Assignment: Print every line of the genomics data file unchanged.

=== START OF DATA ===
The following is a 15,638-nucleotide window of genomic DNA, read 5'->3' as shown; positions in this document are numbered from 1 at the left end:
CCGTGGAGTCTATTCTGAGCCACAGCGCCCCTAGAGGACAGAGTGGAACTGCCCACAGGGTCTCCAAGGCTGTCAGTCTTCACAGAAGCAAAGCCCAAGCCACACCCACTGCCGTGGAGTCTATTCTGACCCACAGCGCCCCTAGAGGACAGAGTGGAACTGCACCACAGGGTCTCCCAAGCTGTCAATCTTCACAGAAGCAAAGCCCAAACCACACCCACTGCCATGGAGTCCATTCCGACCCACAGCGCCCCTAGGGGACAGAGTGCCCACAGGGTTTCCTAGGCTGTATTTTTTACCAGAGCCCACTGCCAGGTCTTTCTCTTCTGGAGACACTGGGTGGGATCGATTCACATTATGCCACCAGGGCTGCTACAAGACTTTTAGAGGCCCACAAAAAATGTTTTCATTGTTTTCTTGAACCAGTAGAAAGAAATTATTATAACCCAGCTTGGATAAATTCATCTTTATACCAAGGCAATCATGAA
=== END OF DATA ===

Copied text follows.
The following is a 15,638-nucleotide window of genomic DNA, read 5'->3' as shown; positions in this document are numbered from 1 at the left end:
CCGTGGAGTCTATTCTGAGCCACAGCGCCCCTAGAGGACAGAGTGGAACTGCCCACAGGGTCTCCAAGGCTGTCAGTCTTCACAGAAGCAAAGCCCAAGCCACACCCACTGCCGTGGAGTCTATTCTGACCCACAGCGCCCCTAGAGGACAGAGTGGAACTGCACCACAGGGTCTCCCAAGCTGTCAATCTTCACAGAAGCAAAGCCCAAACCACACCCACTGCCATGGAGTCCATTCCGACCCACAGCGCCCCTAGGGGACAGAGTGCCCACAGGGTTTCCTAGGCTGTATTTTTTACCAGAGCCCACTGCCAGGTCTTTCTCTTCTGGAGACACTGGGTGGGATCGATTCACATTATGCCACCAGGGCTGCTACAAGACTTTTAGAGGCCCACAAAAAATGTTTTCATTGTTTTCTTGAACCAGTAGAAAGAAATTATTATAACCCAGCTTGGATAAATTCATCTTTATACCAAGGCAATCATGAA